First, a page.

And in the grand scheme of things, my conception story was much simpler than many women out there. I conceived both of my children following two surgeries: removal of the colon (colectomy) and removal of the rectum/anus (proctectomy). It didn’t happen immediately for us, but conception was not something we struggled with ultimately.

After fairly uneventful first half of the pregnancies, I ended up in the hospital due to intestinal blockages both times. I had to undergo bowel rest, CT scans, X-rays, and strict dietary changes in both instances, and a premature inducement in one. I felt an incredible amount of guilt for feeling that I already was not being able to protect my child and having to make the decision to do something that could be potentially harmful to the baby because of my health issues. It was a deflating feeling and something I have struggled with as a mother.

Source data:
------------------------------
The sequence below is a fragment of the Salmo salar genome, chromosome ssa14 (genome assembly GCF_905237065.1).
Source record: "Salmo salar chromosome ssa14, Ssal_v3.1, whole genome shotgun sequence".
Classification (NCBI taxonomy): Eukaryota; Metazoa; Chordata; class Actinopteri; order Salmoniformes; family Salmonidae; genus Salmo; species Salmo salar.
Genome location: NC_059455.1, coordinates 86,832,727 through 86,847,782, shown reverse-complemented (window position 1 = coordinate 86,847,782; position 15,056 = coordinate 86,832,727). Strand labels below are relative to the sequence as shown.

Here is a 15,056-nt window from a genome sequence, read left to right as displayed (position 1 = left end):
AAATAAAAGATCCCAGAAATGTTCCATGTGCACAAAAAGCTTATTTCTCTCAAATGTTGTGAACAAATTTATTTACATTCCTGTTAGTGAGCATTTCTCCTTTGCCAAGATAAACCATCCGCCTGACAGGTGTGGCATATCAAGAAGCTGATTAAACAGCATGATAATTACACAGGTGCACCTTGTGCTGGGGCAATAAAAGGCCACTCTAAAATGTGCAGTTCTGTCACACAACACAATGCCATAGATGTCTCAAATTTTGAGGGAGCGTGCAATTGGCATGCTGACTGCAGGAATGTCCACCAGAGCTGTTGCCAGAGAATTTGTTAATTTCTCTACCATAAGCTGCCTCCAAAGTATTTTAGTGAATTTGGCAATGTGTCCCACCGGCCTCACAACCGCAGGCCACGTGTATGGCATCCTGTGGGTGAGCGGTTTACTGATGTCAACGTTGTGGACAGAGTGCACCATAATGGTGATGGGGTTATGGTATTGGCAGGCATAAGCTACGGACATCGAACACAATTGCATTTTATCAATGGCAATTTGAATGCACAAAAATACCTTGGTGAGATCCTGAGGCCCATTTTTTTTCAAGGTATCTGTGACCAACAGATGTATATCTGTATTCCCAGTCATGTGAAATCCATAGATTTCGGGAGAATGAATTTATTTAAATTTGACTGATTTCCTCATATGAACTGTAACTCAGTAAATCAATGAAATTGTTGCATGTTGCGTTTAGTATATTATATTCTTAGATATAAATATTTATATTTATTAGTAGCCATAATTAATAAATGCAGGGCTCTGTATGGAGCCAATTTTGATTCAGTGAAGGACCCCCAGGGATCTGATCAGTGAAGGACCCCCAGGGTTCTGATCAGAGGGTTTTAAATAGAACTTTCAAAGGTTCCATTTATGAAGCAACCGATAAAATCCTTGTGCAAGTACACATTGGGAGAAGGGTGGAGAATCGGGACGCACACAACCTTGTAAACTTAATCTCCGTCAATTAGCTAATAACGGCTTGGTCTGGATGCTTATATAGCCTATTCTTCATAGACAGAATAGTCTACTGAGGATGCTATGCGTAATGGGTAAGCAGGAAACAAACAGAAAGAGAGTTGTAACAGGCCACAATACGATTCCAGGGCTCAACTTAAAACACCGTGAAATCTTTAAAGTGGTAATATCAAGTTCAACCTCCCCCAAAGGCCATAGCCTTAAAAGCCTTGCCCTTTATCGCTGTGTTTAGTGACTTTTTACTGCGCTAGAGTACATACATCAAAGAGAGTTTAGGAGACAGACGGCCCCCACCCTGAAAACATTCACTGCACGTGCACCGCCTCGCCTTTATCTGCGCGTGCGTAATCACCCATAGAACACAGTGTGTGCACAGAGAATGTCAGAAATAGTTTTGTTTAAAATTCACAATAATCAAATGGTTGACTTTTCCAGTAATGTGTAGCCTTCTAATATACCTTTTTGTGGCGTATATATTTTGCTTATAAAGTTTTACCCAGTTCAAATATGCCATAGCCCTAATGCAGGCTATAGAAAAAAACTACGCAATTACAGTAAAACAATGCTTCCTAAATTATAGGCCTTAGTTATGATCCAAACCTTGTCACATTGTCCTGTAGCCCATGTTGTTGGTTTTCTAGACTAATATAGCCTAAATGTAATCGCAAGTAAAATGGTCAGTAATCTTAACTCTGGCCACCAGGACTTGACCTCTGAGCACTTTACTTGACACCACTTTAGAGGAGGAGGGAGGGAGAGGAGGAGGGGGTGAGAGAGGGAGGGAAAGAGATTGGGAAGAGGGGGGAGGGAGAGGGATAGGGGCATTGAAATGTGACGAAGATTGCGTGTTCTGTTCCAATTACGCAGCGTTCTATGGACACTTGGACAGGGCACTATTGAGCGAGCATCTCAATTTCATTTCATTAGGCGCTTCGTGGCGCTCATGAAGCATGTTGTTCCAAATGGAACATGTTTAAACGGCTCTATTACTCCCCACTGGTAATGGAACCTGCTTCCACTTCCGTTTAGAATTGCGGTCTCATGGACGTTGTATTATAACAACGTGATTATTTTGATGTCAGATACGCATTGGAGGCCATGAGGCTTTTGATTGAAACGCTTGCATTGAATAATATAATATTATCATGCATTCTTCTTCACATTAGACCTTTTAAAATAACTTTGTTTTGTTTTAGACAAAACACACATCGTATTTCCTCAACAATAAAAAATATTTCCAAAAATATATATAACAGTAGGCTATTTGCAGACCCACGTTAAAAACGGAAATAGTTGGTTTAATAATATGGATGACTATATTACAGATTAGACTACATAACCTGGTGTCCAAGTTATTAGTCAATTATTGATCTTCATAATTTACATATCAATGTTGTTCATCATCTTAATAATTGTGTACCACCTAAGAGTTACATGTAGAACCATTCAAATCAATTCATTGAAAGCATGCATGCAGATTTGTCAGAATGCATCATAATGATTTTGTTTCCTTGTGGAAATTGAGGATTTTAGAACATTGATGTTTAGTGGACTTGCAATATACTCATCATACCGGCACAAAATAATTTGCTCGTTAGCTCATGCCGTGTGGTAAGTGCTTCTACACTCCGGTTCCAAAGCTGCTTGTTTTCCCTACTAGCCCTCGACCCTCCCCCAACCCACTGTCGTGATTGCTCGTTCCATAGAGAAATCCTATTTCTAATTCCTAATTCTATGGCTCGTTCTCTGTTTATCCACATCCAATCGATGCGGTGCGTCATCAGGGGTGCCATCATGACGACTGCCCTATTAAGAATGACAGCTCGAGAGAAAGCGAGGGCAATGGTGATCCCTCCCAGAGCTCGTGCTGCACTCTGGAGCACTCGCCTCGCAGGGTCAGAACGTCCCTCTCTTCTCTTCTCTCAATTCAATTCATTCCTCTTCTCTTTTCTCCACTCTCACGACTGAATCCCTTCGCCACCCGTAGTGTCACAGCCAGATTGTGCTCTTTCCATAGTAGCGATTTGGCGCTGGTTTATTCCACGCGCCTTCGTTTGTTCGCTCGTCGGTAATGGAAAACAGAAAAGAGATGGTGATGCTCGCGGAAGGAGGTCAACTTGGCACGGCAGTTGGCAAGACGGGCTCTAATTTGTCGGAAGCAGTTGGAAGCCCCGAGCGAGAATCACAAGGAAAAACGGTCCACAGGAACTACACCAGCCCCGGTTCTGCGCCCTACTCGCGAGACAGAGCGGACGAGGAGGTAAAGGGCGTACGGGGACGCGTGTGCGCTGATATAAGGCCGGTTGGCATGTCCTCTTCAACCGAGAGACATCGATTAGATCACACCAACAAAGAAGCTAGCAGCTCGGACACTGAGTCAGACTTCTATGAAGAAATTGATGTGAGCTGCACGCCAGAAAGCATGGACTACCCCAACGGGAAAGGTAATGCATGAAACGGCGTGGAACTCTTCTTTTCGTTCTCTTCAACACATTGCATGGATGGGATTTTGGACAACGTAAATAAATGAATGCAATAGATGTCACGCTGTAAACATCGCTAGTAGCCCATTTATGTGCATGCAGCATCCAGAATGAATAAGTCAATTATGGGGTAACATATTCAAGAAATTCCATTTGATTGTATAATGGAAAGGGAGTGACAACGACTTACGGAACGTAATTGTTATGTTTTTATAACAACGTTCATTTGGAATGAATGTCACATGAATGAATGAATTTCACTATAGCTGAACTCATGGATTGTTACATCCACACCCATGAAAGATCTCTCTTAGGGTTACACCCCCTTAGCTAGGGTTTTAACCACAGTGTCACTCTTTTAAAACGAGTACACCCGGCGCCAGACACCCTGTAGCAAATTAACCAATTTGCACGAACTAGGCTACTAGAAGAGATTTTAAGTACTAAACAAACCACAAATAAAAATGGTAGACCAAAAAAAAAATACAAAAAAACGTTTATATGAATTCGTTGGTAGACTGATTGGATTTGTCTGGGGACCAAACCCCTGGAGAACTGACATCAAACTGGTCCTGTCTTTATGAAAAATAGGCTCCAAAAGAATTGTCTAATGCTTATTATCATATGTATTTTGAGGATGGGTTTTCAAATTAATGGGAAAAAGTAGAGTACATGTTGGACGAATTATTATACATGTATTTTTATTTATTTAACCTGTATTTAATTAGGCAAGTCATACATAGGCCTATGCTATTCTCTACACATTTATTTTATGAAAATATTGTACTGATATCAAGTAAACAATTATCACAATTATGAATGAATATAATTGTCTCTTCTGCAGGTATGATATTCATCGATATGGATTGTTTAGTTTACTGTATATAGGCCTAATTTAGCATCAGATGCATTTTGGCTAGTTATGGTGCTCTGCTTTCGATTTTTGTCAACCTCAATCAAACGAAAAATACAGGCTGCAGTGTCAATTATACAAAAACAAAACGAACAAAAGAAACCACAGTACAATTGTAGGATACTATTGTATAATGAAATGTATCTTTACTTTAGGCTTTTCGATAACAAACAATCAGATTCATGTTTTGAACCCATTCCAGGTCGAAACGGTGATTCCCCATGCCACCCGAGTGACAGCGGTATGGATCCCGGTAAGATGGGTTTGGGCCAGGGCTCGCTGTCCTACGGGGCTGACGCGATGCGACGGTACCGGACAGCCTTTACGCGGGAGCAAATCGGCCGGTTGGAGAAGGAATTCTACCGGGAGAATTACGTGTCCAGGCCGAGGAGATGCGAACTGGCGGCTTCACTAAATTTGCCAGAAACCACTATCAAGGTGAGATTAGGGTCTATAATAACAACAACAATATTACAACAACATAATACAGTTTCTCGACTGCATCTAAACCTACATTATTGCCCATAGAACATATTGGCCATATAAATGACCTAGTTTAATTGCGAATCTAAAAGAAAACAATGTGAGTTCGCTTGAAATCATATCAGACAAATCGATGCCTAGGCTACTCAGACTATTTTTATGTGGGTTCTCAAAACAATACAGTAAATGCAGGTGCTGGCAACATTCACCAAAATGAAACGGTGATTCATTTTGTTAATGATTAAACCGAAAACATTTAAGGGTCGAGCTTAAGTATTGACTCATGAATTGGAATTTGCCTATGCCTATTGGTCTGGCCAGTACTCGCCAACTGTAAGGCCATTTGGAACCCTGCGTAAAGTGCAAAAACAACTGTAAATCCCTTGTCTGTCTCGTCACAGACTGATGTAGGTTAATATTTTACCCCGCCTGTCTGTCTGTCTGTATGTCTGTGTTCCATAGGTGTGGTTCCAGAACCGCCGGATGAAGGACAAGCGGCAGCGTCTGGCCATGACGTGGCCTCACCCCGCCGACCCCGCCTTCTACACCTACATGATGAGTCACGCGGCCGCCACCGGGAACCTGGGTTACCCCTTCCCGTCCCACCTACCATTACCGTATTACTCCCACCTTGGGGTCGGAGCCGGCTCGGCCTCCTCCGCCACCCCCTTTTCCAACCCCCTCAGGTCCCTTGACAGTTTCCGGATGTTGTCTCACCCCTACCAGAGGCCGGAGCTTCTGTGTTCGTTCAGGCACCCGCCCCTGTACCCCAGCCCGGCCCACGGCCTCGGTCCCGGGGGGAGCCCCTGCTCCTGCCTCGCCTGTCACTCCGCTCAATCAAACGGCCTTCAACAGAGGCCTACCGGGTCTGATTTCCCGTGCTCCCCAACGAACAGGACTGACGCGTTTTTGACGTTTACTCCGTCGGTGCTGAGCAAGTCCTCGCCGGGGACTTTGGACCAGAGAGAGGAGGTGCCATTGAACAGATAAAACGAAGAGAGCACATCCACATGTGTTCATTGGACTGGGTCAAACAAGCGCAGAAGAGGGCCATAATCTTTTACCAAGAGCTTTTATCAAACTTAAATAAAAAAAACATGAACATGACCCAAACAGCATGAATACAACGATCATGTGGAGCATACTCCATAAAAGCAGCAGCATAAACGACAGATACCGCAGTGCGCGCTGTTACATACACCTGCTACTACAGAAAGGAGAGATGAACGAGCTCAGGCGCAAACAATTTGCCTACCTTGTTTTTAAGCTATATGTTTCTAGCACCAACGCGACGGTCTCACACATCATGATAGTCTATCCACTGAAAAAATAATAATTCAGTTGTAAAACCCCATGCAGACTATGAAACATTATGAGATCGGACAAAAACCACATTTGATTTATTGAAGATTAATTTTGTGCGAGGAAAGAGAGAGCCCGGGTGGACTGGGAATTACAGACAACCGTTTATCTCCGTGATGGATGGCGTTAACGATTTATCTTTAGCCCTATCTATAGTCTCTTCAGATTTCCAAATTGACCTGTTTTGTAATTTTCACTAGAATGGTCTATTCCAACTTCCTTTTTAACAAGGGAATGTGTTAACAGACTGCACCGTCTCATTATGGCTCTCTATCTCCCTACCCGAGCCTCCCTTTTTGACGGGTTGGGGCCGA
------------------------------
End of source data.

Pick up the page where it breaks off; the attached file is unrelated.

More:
My story is just one in a vast expanse of mothers all around the world. We all have a story to share. Our journeys to and in motherhood are all different, and difficult and heartbreaking in their own ways. But we are all in this together. So today, whether you are a mother, long to be a mother, or none of the above—You are seen. You are loved. You are in our hearts.

My son does not nap…

And that’s a big reason that I have not been around for a while. I apologize that I sort of fell off the face of the world for a while there. If I’m being totally honest… I think I was kind of hiding.